Four months after its annual awards ceremony, the All-China Journalists Association (ACJA) has canceled 16 of its prizes.
Each year the ACJA gives around 300 China News Awards — the country’s equivalent to Pulitzers — to leading news-gathering teams. On Feb. 20, the association posted a scathing criticism of many of the entries on its website, stating that 16 prizewinning submissions had violated the rules. Infractions included re-editing stories so that they were different from the versions originally published or broadcast, and then submitting them in a more polished state in order to win the judges’ favor. In total, 34 submissions were determined to have flouted the rules.
The culprits include a radio news station in Jilin, northeast China, which broadcast a story about the successful launch of the Jilin-1 satellite, China’s first commercial remote-sensing satellite. The ACJA found that part of the news feature, submitted to the awards panel by the Jilin Journalists Association, had been modified since its original broadcast. In addition, a TV news team from Fujian, eastern China, that won a first prize for a story about the chaos of delivery services was also called out for re-editing its work after the initial broadcast.
This is not the first time that the China News Award, now in its 26th year, has revoked prizes for rule violations. In 2015, two awards were canceled. But this is the first time the ACJA has issued a public critique of the state of the industry.
According to the announcement, three first prizes, three second prizes and 10 third prizes were canceled. All of the news stories in question were produced by radio and television companies. The content producers fell foul of regulations stating that work must not be plagiarized, fake, factually inaccurate, or in any way different from its published or broadcast form. The ACJA also recommended that these news organizations receive a formal warning and take part in a “discussion.” Furthermore, the guilty parties will not be eligible to enter the competition next year.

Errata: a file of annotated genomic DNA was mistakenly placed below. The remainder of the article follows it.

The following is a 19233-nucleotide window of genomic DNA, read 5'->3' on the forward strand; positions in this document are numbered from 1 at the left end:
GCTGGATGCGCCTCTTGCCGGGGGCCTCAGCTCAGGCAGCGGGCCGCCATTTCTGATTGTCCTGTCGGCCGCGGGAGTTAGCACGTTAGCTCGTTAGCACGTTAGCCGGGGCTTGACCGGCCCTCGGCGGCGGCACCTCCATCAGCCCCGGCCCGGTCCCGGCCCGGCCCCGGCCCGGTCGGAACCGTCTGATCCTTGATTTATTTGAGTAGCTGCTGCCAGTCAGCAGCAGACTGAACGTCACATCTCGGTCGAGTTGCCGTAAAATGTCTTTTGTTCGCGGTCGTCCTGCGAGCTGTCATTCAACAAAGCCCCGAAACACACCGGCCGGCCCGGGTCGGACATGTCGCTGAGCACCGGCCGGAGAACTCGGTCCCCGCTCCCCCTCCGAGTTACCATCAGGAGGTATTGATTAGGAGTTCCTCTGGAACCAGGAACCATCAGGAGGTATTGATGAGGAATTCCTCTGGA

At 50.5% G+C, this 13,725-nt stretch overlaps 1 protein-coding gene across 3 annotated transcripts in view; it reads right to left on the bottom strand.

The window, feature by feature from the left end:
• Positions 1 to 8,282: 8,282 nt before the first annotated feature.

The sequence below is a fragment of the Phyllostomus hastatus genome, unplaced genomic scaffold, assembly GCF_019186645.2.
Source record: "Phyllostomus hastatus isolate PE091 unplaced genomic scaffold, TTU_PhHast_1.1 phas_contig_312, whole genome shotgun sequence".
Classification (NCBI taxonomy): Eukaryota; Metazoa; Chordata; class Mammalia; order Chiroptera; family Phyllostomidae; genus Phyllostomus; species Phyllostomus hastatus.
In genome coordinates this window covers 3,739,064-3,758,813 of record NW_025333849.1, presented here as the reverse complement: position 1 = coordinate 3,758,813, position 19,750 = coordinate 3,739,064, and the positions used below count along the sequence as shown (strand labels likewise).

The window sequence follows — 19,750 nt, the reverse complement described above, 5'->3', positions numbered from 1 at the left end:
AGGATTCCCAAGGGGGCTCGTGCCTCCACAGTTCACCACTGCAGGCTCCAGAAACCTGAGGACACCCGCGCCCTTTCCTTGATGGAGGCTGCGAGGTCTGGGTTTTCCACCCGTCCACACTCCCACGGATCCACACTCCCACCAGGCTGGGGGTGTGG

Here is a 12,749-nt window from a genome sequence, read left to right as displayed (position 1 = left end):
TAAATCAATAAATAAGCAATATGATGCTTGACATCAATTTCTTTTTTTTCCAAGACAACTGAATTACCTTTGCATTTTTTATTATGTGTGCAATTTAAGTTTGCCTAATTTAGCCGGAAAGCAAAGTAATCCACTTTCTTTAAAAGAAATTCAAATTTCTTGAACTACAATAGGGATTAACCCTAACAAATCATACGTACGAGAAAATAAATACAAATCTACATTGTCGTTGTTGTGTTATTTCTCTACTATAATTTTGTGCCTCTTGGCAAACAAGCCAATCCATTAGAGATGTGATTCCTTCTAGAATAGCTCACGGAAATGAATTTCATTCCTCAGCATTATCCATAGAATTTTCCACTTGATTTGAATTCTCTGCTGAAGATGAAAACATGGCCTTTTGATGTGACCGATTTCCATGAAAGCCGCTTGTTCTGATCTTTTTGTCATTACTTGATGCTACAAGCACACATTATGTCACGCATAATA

The AJCA could not immediately be reached for comment by Sixth Tone, and an editor from its official website told Sixth Tone that he couldn’t comment on the story.
China’s most highly regarded news-gathering teams, including People’s Daily, Xinhua, and CCTV, apply for the ACJA awards each year. The awards for 2016 were first announced on Nov. 2, 2016, along with another top journalism accolade, the Changjiang Taofen Award, named after prolific Chinese journalists Fan Changjiang and Zou Taofen.
In January, tougher regulations were issued for the 27th China News Awards, focusing specifically on entry requirements for TV and radio broadcasts. “Anything found to have been cut, to have inconsistencies, or to have been reproduced for the sake of the award shall be judged as forged,” reads a Feb. 24 article on the ACJA’s website, adding that even commercials and other advertisements should not be deleted from the submissions in order to guarantee their complete authenticity.
“With such rampant forgery in journalism — an industry that is duty-bound to expose the truth — who else is there to protect what is fair and just in society?” wrote one user on microblog platform Weibo.
Sixth Tone’s sister publication The Paper won one award in 2016, which was not revoked.
Editor: Sarah O’Meara.
(Header image: Journalists stand on step ladders to take photos from favorable vantage points during the ‘two sessions’ in Beijing, March 3, 2013. Yang Yang/VCG)